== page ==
I hope you can find a way to tolerate your internal discomfort when it's necessary.

Edited by rn/writer

applewhitern, BSN, RN

Specializes in ICU. Has 30 years experience.

I worked in Pediatric ICU for 6 years at a large teaching hospital. We never "strapped them down." We simply held the hand, foot, or whatever. After a little practise, I could hold a baby or toddler by myself and still insert a proper IV. Please remember that a baby can "go down" very quickly. They can look fine one minute, and be coding the next. IV sticks sure beats a dead baby. One thing about that particular PICU~ we never let the parents watch or be with us during any procedure, esp. an IV. You are a lot more nervous with parents watching. I did some PRN work at other hospitals where the parents were allowed to stay, and it was awful. A mother threw a fit because we shaved a head for a scalp vein.

Think like NCLEX "what's the best answer" or Maslow's. Which is worse, rough IV start or dead?

Crying? Actually not a bad thing in RSV. Opens up those lungs, clears out the snot.

No tears? Get that IV in now or it's going to be an IO or it's going to be dead of hypovolemic shock.

I'm not a fan of this strapping down thing, as said abolve swaddling in a blanket with whichever limb out that you're trying to poke works better.

And sometimes it takes some digging. And if the kid is dehydrated, they need the tourniquet. You could start an IV on me without one. On old people it's sometimes preferred. But think how tiny the vein is that they're sticking. Tinier than usual as the kid is dehydrated. You need the extra plump of the tourniquet.

I'd have probably tried some sweetease and a paci, but a 6 month old? Probably not going to help much.

Likely I'd have probably tried an NG tube with some Pedialyte, see if the baby could tolerate it, if we were having trouble with getting the IV. But what was this, three tries? On a chubby dehydrated baby? That's not bad.

Peds requires a lot of doing what's not fun or comfortable or nice for the patient. We try to make it better, but stopping to give this baby a break? That just prolongs the suffering and could be the time difference that makes the difference between some IV fluids and having to start that IV during a code.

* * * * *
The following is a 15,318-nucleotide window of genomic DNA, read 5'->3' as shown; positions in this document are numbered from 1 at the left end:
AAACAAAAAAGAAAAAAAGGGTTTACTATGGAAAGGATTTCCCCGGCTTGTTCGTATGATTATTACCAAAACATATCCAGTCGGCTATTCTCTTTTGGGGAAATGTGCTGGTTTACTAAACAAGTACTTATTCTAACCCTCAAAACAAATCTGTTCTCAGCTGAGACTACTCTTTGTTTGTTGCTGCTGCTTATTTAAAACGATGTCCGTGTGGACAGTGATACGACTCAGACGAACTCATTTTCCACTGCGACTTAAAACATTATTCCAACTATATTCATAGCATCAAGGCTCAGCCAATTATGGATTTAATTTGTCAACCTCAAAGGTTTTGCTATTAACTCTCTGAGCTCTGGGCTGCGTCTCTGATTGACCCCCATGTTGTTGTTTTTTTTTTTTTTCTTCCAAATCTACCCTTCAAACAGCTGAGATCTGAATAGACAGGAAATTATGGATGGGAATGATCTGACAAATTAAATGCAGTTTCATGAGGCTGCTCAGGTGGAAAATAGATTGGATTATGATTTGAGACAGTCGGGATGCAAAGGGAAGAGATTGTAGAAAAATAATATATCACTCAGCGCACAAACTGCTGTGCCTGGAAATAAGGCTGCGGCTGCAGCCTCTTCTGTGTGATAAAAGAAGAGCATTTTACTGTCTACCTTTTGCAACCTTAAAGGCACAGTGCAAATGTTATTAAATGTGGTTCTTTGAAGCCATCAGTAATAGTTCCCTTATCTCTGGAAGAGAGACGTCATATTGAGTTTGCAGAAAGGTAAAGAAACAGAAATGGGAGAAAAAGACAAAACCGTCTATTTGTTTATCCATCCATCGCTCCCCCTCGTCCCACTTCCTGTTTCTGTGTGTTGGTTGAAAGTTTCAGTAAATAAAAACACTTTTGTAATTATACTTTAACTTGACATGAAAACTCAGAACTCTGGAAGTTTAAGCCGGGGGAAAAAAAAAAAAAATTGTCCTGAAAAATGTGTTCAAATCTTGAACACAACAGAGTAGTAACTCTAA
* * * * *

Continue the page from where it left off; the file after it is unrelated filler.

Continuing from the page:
ETA: And an NG tube might not be a bad idea even with the IV. When they're stuffed up like that, they use almost as much energy trying to eat as they take in from the bottle/boob. I know studies are now showing that if a kid has to get a high flow nasal cannula with bronchiolitis that an NG tube shortens the time they require supplemental O2. I'm not sure if studies have focused on if it helps when they aren't needing O2, but I imagine it could be a good idea for some kids.

Just a reminder that kids compensate and compensate until they can't. Then they crash. So even though this kid looked like he/she had plenty of fight left, that may not have been the case.

Also, giving a break can be just enough to allow the child to settle down--and then wind up even more when the fight resumes. Continuing until the job is done--however distasteful that may be--tires the child sooner and allows the necessary actions to be taken.

It would be nice if such a frightened, resistant child could be sedated, but that isn't always feasible or safe.

Edited by rn/writer


Specializes in GICU, PICU, CSICU, SICU. Has 6 years experience.

Am I the only one that thinks it is unacceptable to remove the tourniquet like you did? If I was sticking the IV I'd probably have been upset by you for doing it, and probably you'd be upset after I spoke my mind. Even if you felt the others forgot it, why not simply mention it? I've seen many procedures fail because someone else assumed X was forgotten, when it turns out it wasn't but simply avoided or done in a different order.

Same thing applies for me. If someone is sticking a kid and I'm restraining, I won't interfere with the one doing the procedure unless asked for input. If I see something go wrong I might try to formulate a polite question about it, why add to the stress level by meddling. But you can't drive a car with two drivers, and you can't put an IV in with two nurses. One has to drive and one has to observe ^^.